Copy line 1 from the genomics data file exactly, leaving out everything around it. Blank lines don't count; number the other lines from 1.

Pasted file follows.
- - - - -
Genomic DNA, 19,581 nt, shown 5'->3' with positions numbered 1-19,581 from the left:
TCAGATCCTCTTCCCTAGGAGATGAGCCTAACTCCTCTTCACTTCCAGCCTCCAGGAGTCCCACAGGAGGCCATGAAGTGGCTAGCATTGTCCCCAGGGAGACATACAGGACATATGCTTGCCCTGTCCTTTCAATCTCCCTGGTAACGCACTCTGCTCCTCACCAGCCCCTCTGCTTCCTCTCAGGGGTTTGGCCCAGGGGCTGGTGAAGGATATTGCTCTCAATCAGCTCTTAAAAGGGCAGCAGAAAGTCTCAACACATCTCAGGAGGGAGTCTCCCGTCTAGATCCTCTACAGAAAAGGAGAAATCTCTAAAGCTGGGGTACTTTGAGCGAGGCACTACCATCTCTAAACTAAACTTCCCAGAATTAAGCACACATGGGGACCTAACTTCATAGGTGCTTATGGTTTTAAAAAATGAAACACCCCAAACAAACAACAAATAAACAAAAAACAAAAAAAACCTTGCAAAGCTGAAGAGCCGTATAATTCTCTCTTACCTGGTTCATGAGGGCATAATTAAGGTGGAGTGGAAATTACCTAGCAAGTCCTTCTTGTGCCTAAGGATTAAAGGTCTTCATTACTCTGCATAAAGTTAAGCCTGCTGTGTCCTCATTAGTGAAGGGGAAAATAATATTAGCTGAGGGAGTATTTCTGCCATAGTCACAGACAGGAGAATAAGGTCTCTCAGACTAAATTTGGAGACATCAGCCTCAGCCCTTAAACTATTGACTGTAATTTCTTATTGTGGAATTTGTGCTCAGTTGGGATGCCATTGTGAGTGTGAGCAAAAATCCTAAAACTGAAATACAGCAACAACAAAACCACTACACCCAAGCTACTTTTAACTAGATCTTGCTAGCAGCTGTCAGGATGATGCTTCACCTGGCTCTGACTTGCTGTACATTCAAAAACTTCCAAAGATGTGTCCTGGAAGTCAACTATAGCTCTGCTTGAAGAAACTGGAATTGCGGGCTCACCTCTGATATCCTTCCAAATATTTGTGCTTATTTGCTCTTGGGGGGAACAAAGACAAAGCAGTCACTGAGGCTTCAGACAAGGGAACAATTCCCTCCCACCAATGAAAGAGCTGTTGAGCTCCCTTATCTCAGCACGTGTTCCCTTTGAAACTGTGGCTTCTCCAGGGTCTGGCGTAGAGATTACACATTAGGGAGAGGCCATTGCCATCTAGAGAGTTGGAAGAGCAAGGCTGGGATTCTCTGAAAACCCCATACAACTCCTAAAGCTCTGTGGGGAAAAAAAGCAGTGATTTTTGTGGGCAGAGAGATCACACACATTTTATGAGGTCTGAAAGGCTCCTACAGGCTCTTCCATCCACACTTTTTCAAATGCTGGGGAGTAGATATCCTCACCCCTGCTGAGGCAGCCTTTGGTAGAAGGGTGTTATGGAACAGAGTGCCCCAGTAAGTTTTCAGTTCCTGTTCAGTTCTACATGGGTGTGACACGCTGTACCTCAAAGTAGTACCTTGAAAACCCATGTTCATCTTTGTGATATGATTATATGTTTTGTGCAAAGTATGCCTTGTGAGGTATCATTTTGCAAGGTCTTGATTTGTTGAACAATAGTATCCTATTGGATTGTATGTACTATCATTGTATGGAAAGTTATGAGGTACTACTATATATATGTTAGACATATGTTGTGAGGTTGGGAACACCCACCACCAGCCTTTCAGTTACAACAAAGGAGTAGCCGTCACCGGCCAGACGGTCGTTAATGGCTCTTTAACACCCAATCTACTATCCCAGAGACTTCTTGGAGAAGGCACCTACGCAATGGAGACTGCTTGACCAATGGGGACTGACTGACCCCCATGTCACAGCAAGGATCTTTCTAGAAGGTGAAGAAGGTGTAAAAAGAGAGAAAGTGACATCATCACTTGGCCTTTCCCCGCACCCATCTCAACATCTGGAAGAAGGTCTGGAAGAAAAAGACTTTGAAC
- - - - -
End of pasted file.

Genomic DNA, 19,581 nt, shown 5'->3' with positions numbered 1-19,581 from the left: